I'm 7 years younger than my partner...he retires next year at 66 and I will retire too ( at 59) ....we have savings....I have x 2 pri ate pensions... we are quite frugal anyway but still plan to travel

FindingNemo15 Wed 30-Mar-22 09:00:45

We escaped to the country and it is not all it is cracked up to be. Our village is very cliquey, the village shop is expensive, the buses are few and far between and our property is now proving to be a headache due to ill health of my DH.

What will happen when driving is not an option I dread to think.

PECS Wed 30-Mar-22 11:16:17

FundingNemo15 When DH & I (aged 63/60) moved to a small former market town from suburban city living we did have a list of priorities as we did not want to be forced to move again so walk to a shop , public transport and close to a bigger town. 11 years on & we are OK but when driving or mobility may become difficult it will need us to reflect... however that may have been the same if we had still been in the home in the suburbs ...

matina Thu 12-May-22 15:19:26

Message deleted by Gransnet. Here's a link to our Talk guidelines.

Marydoll Thu 12-May-22 15:27:29

I had dreams of DH and I travelling all over Europe, ill forced me to retire early and no-one will insure me!

However, a change of mindset was required, we now try to have a day at the sea or a few days away in a cottage.
It means if I take ill, I can get home quickly or access help.
It is just as enjoyable, but in a different way.

Barmeyoldbat Thu 12-May-22 15:58:37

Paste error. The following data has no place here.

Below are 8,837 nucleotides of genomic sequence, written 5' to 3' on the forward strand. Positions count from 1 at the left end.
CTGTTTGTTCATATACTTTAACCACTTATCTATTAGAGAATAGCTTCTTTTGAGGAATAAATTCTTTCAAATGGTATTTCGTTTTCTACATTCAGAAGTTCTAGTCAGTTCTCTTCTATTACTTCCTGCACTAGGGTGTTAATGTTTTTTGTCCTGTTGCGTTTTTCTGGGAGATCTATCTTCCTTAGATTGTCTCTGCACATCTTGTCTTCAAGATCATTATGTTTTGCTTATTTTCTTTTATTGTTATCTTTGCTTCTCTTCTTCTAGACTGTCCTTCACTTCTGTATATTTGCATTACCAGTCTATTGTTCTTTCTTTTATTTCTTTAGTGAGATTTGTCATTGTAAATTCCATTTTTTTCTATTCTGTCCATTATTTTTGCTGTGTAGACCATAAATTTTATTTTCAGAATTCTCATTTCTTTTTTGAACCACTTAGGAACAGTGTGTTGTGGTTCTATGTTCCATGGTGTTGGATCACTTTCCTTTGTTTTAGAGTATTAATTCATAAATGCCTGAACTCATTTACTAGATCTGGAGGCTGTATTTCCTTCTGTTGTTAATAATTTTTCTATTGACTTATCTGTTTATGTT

I had to retire at 57 due to ill health. It took a few years to get stable but I did. Mr.B decided he wanted to retire 3mlnths before he was sixty. We had savings and both had private p ensigns, so we did our sums and decided to we could afford it. We were also able to go out to SE Asia for 3 or4 months over the winter as the pound was strong. So. That’s what we did for 10 years until I had my knee replaced and then along came Covid. So I am really pleased we did what we did, we have some lovely memories.

Jaxjacky Thu 12-May-22 16:38:02

Not as exotic Barmeyoldbat but I retired early after a prior 6 month sabbatical which we spent in France. After retirement we spent 8 months of the following four years in France, a magical time, MrJ is self employed and younger than me, we both worked p/t in France. Then came Covid and all the Brexit changes, but we’re both so very glad we did it, I have a private pension we lived on, plus bits of work.
It wasn’t planned much in advance, just opportune.

Cabbie21 Thu 12-May-22 19:12:55

DH chose to start another job when we both retired from teaching at 60, and carried on working for six more years. After that we moved from an uninteresting city suburb to a small market town, well chosen for its amenities, though as DH’s mobility has worsened, he has to drive everywhere. We have an excellent bus service. My daughter lives in a village not far away so I see her once a week, and my son is not very far away but we see him less often.
On the face of it, everything is good, but DH has health conditions and poor mobility which makes outings tricky and holidays need lots of careful planning. He has problems eating out so it is always self- catering, though he will agree to a couple of pub meals during the week.
I mostly have to do my own thing, and I have a number of pleasurable activities which focus my week, but little enjoyment of a joint retirement. I had hoped to travel, but that chance has passed, and although our health is stable, we have little energy and too many aches and pains these days. But we are better off than many, and still have each other and family.

SuzieHi Thu 12-May-22 19:37:18

We were working so hard- both starting to get exhausted.
2 close friends, younger than us, died suddenly in their early 50’s. Wake up call for us. Within a few years we’d saved enough to retire early. Fortunately we’re well & have managed to travel a lot & generally please ourselves. Includes moving / renovating/ making new friends / helping with grandchildren etc. We know we’re exceptionally fortunate- long may it last.